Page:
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The Fight for GMO Labeling

By admin | October 10, 2011

Photo: mar is sea Y

By: Saira Malhotra

Last week, USA Today reported a big push to mandate the labeling of genetically engineered food. Over 300 companies and organizations have filed a petition with the FDA requiring transparency of whether food has been bio-engineered. Among the coalition lie key players, such as Dannon SA and Dean Foods Co. These companies, led by the Center for Food Safety in Washington, want to change a 1992 FDA policy that does not require distinctions on food labels.

“Polls show a vast majority of Americans say they don’t want to eat genetically engineered foods” according to Gary Hirshberg, chief executive officer of Londonderry, New Hampshire-based Stonyfield Farm.  As a nation we are beginning to make food choices that go beyond satisfying cravings. With food related health diseases on the rise, such as cancer, heart disease, and diabetes, there is a growing number of people reading labels and wanting to make educated choices. Some would argue that consumers are not being given the opportunity to make an accurate choice. An absence of law requiring the labeling of genetically re-engineered products may be leaving the consumer in the dark. About 60% of processed food contain genetically modified ingredients and certain whole foods such as papaya, are also not spared from the process.

This push comes with great resistance from biotech companies. They believe due diligence has been done. Further they argue that no health issues are tied to genetically engineered food. “Unless the scientists have stopped being scientific, this will be rejected” CEO of Biotechnology Industry Organization, Jim Greenwood, told USA today. Monsanto Co, a grower of genetically modified soy and corn seeds, propagates that G.E. derived foods are safe. The FDA agrees along with 59 countries.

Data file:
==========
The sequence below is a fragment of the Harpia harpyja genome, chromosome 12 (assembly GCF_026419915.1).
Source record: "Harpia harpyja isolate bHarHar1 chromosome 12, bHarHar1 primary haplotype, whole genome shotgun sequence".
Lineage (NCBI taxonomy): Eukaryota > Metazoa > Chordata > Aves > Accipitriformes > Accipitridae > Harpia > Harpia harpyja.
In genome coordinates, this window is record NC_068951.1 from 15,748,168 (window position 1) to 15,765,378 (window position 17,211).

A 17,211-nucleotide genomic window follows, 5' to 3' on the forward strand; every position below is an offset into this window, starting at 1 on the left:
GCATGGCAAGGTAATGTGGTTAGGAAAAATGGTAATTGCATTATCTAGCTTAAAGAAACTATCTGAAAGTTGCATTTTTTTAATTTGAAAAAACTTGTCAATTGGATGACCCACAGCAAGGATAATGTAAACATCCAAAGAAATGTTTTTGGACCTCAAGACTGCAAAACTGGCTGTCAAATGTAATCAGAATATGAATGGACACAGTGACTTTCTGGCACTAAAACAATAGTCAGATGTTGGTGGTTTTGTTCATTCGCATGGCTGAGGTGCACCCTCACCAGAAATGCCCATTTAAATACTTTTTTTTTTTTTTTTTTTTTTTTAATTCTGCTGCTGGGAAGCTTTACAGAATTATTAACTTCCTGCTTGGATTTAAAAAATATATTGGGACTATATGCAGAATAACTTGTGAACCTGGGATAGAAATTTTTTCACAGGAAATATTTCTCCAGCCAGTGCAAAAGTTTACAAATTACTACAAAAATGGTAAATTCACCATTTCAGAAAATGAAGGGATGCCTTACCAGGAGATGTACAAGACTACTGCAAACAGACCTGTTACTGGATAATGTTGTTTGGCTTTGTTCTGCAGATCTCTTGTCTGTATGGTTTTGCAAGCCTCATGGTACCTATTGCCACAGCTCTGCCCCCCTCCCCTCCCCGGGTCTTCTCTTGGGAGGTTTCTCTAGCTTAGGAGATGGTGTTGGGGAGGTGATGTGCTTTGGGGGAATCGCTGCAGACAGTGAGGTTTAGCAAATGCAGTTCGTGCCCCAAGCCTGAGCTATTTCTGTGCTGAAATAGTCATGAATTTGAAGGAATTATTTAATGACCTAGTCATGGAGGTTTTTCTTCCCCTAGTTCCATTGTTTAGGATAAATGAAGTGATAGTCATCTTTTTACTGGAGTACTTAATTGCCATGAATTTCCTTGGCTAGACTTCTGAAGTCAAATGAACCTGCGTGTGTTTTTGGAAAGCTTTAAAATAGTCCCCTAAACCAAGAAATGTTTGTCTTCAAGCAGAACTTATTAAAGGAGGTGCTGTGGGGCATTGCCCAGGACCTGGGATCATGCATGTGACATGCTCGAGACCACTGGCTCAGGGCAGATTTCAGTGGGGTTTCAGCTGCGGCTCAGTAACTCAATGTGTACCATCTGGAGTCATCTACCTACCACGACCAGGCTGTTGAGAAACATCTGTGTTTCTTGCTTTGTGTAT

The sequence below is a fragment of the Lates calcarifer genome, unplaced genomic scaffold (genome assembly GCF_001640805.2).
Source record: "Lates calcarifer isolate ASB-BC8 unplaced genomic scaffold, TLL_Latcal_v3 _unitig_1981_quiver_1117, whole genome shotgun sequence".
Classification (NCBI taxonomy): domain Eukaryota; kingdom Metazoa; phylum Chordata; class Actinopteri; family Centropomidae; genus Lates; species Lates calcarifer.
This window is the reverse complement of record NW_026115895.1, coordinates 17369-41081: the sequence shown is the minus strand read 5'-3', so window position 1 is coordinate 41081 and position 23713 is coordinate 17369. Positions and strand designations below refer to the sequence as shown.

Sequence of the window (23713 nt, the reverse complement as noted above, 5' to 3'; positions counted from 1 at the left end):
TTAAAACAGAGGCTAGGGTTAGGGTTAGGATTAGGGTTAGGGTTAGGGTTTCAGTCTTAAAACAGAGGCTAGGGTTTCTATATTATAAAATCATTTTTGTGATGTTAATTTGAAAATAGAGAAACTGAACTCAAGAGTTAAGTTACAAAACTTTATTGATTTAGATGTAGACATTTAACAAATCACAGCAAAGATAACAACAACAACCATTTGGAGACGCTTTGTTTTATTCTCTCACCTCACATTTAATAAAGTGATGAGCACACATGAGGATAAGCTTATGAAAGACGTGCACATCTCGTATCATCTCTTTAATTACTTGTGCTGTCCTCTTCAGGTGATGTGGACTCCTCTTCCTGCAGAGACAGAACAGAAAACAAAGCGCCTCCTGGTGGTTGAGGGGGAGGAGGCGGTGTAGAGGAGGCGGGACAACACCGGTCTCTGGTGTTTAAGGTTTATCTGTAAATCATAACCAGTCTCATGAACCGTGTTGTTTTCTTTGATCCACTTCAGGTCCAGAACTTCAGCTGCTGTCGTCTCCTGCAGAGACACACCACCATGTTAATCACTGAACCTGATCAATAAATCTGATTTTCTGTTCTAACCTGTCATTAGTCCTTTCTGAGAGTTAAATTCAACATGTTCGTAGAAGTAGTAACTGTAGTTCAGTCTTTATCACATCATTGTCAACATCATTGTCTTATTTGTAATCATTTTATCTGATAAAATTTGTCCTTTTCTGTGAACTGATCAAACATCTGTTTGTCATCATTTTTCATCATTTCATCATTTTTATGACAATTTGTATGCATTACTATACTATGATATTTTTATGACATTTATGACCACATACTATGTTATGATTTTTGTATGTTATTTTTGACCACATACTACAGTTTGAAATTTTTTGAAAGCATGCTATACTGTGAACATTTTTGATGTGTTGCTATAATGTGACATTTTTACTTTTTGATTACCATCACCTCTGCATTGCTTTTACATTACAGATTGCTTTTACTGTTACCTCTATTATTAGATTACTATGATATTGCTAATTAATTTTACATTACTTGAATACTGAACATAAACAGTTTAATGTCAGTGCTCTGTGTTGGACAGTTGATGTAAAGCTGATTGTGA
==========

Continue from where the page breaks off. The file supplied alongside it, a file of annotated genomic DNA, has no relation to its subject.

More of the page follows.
However, even if the view overseas, that genetically modified foods are almost equivalent to their non-altered counterparts, they still recognize the importance of labeling. When food has been altered on a molecular level; Europe, Russia, parts of Asia, Brazil and Australia are providing their consumers with the data.

Whether the concerns regarding GMO food are legitimate or not, basic democracy implies that people have the right to make choices. Giving consumers access to all the facts, and not just what some decision makers deem critical. Whatever your take on GE Foods, the legal action taken on behalf of ‘Just Label It’, will empower you to make choices that you deserve to make. For further information, visit: justlabelit.org

Photo: mar is sea Y

For more updates on GMO foods and other food news, follow me on Twitter (@MarcusCooks)

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